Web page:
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Shaun's husband Scott takes over the show today and he is PROUD of it! Scott interviews Shaun and sparks many conversations surrounding this month of celebration including what does pride month mean to them, the switch in the industries and companies promoting pride as of late and changing who you are for other people. Shaun and Scott want to help you learn about acceptance and share their thoughts on how they feel society perceives LGBTQ+ today. See acast.com/privacy for privacy and opt-out information.
Ali & Roark have wanted to do an episode focused on LGBTQIA+ dating for a while now, and Pride Month felt like the perfect time! As always, they start with their updates. Ali is *accidentally* perpetrating CRIME and has an all-time phone throwing moment and Roark ran into an ex at a coffee shop. Then, they have two amazing guest segments. First, Ariella Serur, @queerdatingcoach on Instagram, comes on the pod to have both an insightful and fun conversation. Ariella tells Ali & Roark all about her work as (you guessed it) a queer dating coach. They discuss how queer daters don't have a “map” or “playbook” of norms like heteronormative daters do, and Ariella shares her “four quadrants” for how to meet people. Then, Ali & Roark welcome in Roark's friend Nicole, @nic_nak_cooks. Nicole is a gay woman dating in LA and brings wild stories from the dating front lines. Timestamps: Ariella's interview begins at around 23:20; Nicole joins at around 1:10:00 If you want to send in a "weird or nah" suggestion, share your own phone throwing moment, ask a question, or have general feedback, you can do it all at www.findingmrheight.com/podcast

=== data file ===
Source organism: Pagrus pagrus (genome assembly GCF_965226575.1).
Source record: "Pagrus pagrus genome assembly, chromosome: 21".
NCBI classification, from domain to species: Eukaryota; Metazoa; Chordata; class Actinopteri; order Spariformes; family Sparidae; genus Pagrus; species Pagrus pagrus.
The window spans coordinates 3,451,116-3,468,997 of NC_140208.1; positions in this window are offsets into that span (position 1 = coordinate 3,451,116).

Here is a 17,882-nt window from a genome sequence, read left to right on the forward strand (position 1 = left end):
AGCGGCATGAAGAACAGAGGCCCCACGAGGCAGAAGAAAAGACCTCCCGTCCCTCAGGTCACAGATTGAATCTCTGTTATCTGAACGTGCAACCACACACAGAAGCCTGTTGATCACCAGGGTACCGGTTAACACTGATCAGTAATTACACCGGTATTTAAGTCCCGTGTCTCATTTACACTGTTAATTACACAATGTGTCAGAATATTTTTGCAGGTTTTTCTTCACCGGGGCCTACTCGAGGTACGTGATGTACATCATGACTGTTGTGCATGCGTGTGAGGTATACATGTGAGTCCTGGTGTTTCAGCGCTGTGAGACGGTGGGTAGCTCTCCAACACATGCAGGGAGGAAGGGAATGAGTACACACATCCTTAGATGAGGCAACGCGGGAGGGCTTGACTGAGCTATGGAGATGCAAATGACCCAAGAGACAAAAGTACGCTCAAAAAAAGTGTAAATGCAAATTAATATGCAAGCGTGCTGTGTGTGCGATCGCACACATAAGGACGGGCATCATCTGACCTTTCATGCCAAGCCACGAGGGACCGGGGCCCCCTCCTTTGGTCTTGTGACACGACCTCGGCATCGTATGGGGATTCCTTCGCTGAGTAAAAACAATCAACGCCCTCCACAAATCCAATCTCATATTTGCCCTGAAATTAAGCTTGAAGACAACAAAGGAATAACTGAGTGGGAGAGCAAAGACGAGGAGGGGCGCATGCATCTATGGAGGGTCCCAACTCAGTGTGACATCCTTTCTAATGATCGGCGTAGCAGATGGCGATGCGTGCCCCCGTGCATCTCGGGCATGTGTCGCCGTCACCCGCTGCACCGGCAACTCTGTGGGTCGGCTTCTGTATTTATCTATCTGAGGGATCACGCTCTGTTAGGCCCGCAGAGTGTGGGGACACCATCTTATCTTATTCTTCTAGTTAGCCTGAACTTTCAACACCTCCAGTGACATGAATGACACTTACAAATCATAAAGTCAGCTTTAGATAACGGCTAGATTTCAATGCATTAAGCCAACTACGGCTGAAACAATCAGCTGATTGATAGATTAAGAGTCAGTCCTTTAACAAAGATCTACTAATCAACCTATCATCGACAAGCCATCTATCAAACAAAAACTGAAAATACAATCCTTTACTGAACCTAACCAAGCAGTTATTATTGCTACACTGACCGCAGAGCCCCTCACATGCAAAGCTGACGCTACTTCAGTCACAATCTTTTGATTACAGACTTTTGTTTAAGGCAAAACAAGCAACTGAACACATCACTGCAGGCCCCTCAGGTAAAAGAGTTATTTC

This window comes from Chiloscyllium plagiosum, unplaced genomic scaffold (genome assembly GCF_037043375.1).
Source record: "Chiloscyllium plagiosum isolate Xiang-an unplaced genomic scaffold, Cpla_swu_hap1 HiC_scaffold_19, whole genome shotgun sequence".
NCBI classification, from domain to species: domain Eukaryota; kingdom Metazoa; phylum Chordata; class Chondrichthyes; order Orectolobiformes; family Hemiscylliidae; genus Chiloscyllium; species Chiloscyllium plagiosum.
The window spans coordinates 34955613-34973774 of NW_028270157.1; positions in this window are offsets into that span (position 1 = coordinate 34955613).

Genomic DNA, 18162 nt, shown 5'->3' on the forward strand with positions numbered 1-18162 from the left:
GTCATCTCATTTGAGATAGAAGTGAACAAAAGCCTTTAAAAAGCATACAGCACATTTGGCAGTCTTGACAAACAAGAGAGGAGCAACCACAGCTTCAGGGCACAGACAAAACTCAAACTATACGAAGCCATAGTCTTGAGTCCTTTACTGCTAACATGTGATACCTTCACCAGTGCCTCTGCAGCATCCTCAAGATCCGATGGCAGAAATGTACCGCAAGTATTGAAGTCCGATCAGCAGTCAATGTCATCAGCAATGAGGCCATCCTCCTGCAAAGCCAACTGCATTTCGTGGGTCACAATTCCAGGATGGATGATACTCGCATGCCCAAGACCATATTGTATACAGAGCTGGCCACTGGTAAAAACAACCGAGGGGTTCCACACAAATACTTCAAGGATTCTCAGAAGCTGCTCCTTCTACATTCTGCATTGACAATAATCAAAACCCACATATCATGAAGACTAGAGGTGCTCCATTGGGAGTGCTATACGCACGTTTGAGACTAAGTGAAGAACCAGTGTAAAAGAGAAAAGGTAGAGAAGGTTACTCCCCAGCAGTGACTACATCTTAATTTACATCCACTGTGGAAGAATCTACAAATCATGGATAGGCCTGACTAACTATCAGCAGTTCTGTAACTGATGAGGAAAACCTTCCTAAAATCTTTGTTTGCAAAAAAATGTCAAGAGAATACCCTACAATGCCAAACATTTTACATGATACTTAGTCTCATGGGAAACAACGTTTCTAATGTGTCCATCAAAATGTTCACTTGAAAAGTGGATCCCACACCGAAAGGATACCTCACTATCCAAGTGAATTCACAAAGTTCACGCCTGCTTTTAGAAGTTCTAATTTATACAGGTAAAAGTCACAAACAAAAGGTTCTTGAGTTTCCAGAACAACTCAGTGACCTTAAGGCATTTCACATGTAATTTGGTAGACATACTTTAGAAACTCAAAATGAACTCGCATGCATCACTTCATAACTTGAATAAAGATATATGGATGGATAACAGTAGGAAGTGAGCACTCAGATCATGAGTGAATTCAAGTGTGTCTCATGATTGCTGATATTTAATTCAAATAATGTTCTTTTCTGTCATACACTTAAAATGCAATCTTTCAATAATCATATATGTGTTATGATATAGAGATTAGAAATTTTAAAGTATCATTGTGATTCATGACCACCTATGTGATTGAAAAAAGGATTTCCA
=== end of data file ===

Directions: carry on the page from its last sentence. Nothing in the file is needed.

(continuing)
Air Date 6/26/2021 Today we take a look at the mainstreaming of Pride in recent decades and what that is doing to the liberatory origins of the Pride movement. Corporatization and "pink washing" highlight the wide-but-shallow support for LGBTQ liberation while debate over inclusion of LGBTQ police marching in uniform highlight the remaining oppressions that are still ignored by large swaths of the more mainstream-friendly LGBTQ community. Be part of the show! Leave us a message at 202-999-3991 or email Jay@BestOfTheLeft.com Full Notes and Transcript (https://www.bestoftheleft.com/1426) Follow @WhoWroteBetter (https://twitter.com/WhoWroteBetter) BestOfTheLeft.com/Support (Get AD FREE Shows & Bonus Content) BestOfTheLeft.com/Refer Sign up, share widely, get rewards. It's that easy! OUR AFFILIATE LINKS: BestOfTheLeft.com/Descript CHECK OUT OUR FANCY PRODUCTION SOFTWARE! BestOfTheLeft.com/Blinkist GET KEY INSIGHTS FROM THOUSANDS OF BOOKS! BestOfTheLeft.com/Bookshop BotL BOOKSTORE BestOfTheLeft.com/Store BotL MERCHANDISE! BestOfTheLeft.com/Advertise Sponsor the show! SHOW NOTES Ch. 1: Are Corporations Taking Advantage of Pride - Hysteria - Air Date 6-17-21 Tien Tran and Shaniqua McClendon stop by to discuss cause marketing and why pride is feeling more pink washed than year's past. Finally, why Batman is actually the worst boyfriend...in Sanity Corner. Ch. 2: Pride - PFLAG National What Makes Pride - Air Date 6-1-21 Viewers get to know two BIPOC Pride organizations and their organizers: Jay Walker, Co-Founder of Reclaim Pride Coalition, and Taylor Alxndr, Executive Director of Southern Fried Queer Pride. Ch. 3: The History of LGBTQ+ Pride Part 1 - Past Present - Air Date 6-15-21 In this episode, Niki, Natalia, and Neil discuss the history of LGBTQ+ Pride. Ch. 4: Kink, Cops And Corporations At Pride - It's Been a Minute with Sam Sanders - Air Date 6-4-21 When Pride comes around every June, the same arguments start up again— should there be kink, cops and corporations at Pride? And who is Pride for? Sam talks to writer and author Roxane Gay. Ch. 5: The History of LGBTQ+ Pride Part 2 - Past Present - Air Date 6-15-21 Ch. 6: The Status of Laws and Policies Targeting the Transgender Community - The Takeaway - Air Date 6-1-21 Across the country, state legislators have introduced bills that target members of the transgender community. Ch. 7: Chasten Buttigieg Blasts Hypocrisy Of RNC Chair, Stresses The Equality Act - MSNBC - Air Date 6-9-21 Chasten Buttigieg blasts the RNC chairwoman for claiming her party is supportive of LGBTQ Americans MEMBERS-ONLY BONUS CLIP(S) Ch. 8: Progress on voting rights, filibuster, SCOTUS upholds Obamacare - The BradCast - Air Date 6-17-21 The Republicans' stolen-and-packed Supreme Court approved discrimination against same-sex couples by a Philadelphia foster care group, but LGBTQ advocacy groups say the very narrow ruling could have been much worse. Ch. 9: Pride 2021 has set a record in anti-trans bills in America - PBS NewsHour - Air Date 6-6-21 Ivette Feliciano spoke with Chase Strangio, Deputy Director for Transgender Justice for the ACLU LGBT & HIV Project, about this record setting year in state legislation aimed at the transgender community. VOICEMAILS Ch. 10: American Rescue Plan, Equality Payment - Rich Ch. 11: Curation - Amy Ch. 12: Corporatocracy - Christian Ch. 13: Pumping up Twitter - Alan from Connecticut FINAL COMMENTS Ch. 14: Final comments on @WhoWroteBetter on Twitter (https://twitter.com/WhoWroteBetter) MUSIC (Blue Dot Sessions): Opening Theme: Loving Acoustic Instrumental by John Douglas Orr Voicemail Music: Low Key Lost Feeling Electro by Alex Stinnent Activism Music: This Fickle World by Theo Bard (https://theobard.bandcamp.com/track/this-fickle-world) Closing Music: Upbeat Laid Back Indie Rock by Alex Stinnent Produced by Jay! Tomlinson Visit us at BestOfTheLeft.com Listen Anywhere! BestOfTheLeft.com/Listen Listen Anywhere! Follow at Twitter.com/BestOfTheLeft Like at Facebook.com/BestOfTheLeft Contact me directly at Jay@BestOfTheLeft.com